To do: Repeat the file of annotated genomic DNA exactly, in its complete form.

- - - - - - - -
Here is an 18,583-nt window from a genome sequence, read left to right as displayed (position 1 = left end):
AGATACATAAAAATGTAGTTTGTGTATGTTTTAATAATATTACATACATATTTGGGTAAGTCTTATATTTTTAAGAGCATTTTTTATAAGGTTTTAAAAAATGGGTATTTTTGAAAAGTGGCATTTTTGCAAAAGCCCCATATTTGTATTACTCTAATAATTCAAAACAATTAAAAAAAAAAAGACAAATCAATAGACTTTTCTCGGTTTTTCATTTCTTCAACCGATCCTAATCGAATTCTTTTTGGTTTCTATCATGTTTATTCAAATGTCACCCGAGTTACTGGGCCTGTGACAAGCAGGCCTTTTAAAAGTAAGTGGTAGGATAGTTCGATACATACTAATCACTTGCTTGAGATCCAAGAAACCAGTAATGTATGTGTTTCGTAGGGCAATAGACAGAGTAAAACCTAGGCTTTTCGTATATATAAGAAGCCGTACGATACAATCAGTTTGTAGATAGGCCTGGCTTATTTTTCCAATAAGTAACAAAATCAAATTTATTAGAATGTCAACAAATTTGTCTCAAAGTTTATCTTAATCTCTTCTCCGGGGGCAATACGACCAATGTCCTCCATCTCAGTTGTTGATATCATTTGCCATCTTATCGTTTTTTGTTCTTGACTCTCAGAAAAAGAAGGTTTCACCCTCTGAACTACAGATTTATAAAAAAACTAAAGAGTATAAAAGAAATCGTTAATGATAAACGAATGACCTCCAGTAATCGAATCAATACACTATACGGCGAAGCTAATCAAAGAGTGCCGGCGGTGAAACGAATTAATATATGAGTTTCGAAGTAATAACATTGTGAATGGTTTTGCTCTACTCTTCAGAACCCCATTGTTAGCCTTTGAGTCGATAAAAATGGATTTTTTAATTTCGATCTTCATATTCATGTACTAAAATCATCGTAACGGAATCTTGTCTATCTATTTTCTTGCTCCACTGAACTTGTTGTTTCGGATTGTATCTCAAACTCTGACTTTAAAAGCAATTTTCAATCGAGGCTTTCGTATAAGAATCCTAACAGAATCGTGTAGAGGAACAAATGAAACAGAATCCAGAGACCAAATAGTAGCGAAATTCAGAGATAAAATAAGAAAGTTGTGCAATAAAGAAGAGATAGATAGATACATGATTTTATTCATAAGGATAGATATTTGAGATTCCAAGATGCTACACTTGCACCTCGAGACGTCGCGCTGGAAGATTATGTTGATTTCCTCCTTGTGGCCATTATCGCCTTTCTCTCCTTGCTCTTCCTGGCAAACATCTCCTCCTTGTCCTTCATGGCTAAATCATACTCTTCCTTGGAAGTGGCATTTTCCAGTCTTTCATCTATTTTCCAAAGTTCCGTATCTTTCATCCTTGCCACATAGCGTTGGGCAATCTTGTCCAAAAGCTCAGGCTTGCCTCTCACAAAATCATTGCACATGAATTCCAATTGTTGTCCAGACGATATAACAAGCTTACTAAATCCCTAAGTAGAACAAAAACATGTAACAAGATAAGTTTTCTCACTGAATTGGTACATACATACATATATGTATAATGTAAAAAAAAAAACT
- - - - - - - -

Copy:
Here is an 18,583-nt window from a genome sequence, read left to right as displayed (position 1 = left end):
AGATACATAAAAATGTAGTTTGTGTATGTTTTAATAATATTACATACATATTTGGGTAAGTCTTATATTTTTAAGAGCATTTTTTATAAGGTTTTAAAAAATGGGTATTTTTGAAAAGTGGCATTTTTGCAAAAGCCCCATATTTGTATTACTCTAATAATTCAAAACAATTAAAAAAAAAAAGACAAATCAATAGACTTTTCTCGGTTTTTCATTTCTTCAACCGATCCTAATCGAATTCTTTTTGGTTTCTATCATGTTTATTCAAATGTCACCCGAGTTACTGGGCCTGTGACAAGCAGGCCTTTTAAAAGTAAGTGGTAGGATAGTTCGATACATACTAATCACTTGCTTGAGATCCAAGAAACCAGTAATGTATGTGTTTCGTAGGGCAATAGACAGAGTAAAACCTAGGCTTTTCGTATATATAAGAAGCCGTACGATACAATCAGTTTGTAGATAGGCCTGGCTTATTTTTCCAATAAGTAACAAAATCAAATTTATTAGAATGTCAACAAATTTGTCTCAAAGTTTATCTTAATCTCTTCTCCGGGGGCAATACGACCAATGTCCTCCATCTCAGTTGTTGATATCATTTGCCATCTTATCGTTTTTTGTTCTTGACTCTCAGAAAAAGAAGGTTTCACCCTCTGAACTACAGATTTATAAAAAAACTAAAGAGTATAAAAGAAATCGTTAATGATAAACGAATGACCTCCAGTAATCGAATCAATACACTATACGGCGAAGCTAATCAAAGAGTGCCGGCGGTGAAACGAATTAATATATGAGTTTCGAAGTAATAACATTGTGAATGGTTTTGCTCTACTCTTCAGAACCCCATTGTTAGCCTTTGAGTCGATAAAAATGGATTTTTTAATTTCGATCTTCATATTCATGTACTAAAATCATCGTAACGGAATCTTGTCTATCTATTTTCTTGCTCCACTGAACTTGTTGTTTCGGATTGTATCTCAAACTCTGACTTTAAAAGCAATTTTCAATCGAGGCTTTCGTATAAGAATCCTAACAGAATCGTGTAGAGGAACAAATGAAACAGAATCCAGAGACCAAATAGTAGCGAAATTCAGAGATAAAATAAGAAAGTTGTGCAATAAAGAAGAGATAGATAGATACATGATTTTATTCATAAGGATAGATATTTGAGATTCCAAGATGCTACACTTGCACCTCGAGACGTCGCGCTGGAAGATTATGTTGATTTCCTCCTTGTGGCCATTATCGCCTTTCTCTCCTTGCTCTTCCTGGCAAACATCTCCTCCTTGTCCTTCATGGCTAAATCATACTCTTCCTTGGAAGTGGCATTTTCCAGTCTTTCATCTATTTTCCAAAGTTCCGTATCTTTCATCCTTGCCACATAGCGTTGGGCAATCTTGTCCAAAAGCTCAGGCTTGCCTCTCACAAAATCATTGCACATGAATTCCAATTGTTGTCCAGACGATATAACAAGCTTACTAAATCCCTAAGTAGAACAAAAACATGTAACAAGATAAGTTTTCTCACTGAATTGGTACATACATACATATATGTATAATGTAAAAAAAAAAACT